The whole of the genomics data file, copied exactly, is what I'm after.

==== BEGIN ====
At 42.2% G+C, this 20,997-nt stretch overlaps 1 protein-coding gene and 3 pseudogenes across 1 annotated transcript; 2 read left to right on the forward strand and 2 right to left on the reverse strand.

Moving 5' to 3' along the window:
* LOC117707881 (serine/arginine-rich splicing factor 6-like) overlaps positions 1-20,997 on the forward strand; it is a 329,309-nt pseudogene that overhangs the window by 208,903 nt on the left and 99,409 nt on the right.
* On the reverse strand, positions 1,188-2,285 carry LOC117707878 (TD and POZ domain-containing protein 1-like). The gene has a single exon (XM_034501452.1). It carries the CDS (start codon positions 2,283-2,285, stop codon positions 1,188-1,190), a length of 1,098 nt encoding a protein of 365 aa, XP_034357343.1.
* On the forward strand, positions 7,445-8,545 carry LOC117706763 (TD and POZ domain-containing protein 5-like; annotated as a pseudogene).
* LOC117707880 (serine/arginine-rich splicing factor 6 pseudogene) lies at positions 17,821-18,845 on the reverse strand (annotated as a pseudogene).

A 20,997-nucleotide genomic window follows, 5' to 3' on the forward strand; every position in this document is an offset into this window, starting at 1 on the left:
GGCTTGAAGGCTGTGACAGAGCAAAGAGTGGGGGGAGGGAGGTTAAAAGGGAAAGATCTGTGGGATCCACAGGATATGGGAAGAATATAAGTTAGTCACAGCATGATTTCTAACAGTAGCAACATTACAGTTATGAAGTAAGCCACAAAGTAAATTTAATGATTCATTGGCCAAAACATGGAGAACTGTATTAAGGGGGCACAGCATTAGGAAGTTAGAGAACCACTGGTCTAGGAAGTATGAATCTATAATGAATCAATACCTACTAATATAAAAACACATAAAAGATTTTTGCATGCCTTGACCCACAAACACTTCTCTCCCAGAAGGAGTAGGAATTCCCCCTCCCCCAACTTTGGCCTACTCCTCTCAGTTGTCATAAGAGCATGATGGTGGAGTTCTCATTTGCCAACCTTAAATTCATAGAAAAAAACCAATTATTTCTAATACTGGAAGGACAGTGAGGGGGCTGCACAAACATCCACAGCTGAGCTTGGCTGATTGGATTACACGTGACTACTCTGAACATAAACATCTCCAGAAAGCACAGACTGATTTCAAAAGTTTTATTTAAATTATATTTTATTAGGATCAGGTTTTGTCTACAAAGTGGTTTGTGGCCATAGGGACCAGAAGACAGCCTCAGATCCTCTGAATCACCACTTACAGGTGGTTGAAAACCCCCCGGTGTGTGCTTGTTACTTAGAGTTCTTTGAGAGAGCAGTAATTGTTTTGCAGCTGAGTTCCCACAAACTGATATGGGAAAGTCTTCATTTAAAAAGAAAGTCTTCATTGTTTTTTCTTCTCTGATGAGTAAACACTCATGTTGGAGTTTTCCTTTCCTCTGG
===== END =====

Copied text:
At 42.2% G+C, this 20,997-nt stretch overlaps 1 protein-coding gene and 3 pseudogenes across 1 annotated transcript; 2 read left to right on the forward strand and 2 right to left on the reverse strand.

Moving 5' to 3' along the window:
* LOC117707881 (serine/arginine-rich splicing factor 6-like) overlaps positions 1-20,997 on the forward strand; it is a 329,309-nt pseudogene that overhangs the window by 208,903 nt on the left and 99,409 nt on the right.
* On the reverse strand, positions 1,188-2,285 carry LOC117707878 (TD and POZ domain-containing protein 1-like). The gene has a single exon (XM_034501452.1). It carries the CDS (start codon positions 2,283-2,285, stop codon positions 1,188-1,190), a length of 1,098 nt encoding a protein of 365 aa, XP_034357343.1.
* On the forward strand, positions 7,445-8,545 carry LOC117706763 (TD and POZ domain-containing protein 5-like; annotated as a pseudogene).
* LOC117707880 (serine/arginine-rich splicing factor 6 pseudogene) lies at positions 17,821-18,845 on the reverse strand (annotated as a pseudogene).

A 20,997-nucleotide genomic window follows, 5' to 3' on the forward strand; every position in this document is an offset into this window, starting at 1 on the left:
GGCTTGAAGGCTGTGACAGAGCAAAGAGTGGGGGGAGGGAGGTTAAAAGGGAAAGATCTGTGGGATCCACAGGATATGGGAAGAATATAAGTTAGTCACAGCATGATTTCTAACAGTAGCAACATTACAGTTATGAAGTAAGCCACAAAGTAAATTTAATGATTCATTGGCCAAAACATGGAGAACTGTATTAAGGGGGCACAGCATTAGGAAGTTAGAGAACCACTGGTCTAGGAAGTATGAATCTATAATGAATCAATACCTACTAATATAAAAACACATAAAAGATTTTTGCATGCCTTGACCCACAAACACTTCTCTCCCAGAAGGAGTAGGAATTCCCCCTCCCCCAACTTTGGCCTACTCCTCTCAGTTGTCATAAGAGCATGATGGTGGAGTTCTCATTTGCCAACCTTAAATTCATAGAAAAAAACCAATTATTTCTAATACTGGAAGGACAGTGAGGGGGCTGCACAAACATCCACAGCTGAGCTTGGCTGATTGGATTACACGTGACTACTCTGAACATAAACATCTCCAGAAAGCACAGACTGATTTCAAAAGTTTTATTTAAATTATATTTTATTAGGATCAGGTTTTGTCTACAAAGTGGTTTGTGGCCATAGGGACCAGAAGACAGCCTCAGATCCTCTGAATCACCACTTACAGGTGGTTGAAAACCCCCCGGTGTGTGCTTGTTACTTAGAGTTCTTTGAGAGAGCAGTAATTGTTTTGCAGCTGAGTTCCCACAAACTGATATGGGAAAGTCTTCATTTAAAAAGAAAGTCTTCATTGTTTTTTCTTCTCTGATGAGTAAACACTCATGTTGGAGTTTTCCTTTCCTCTGG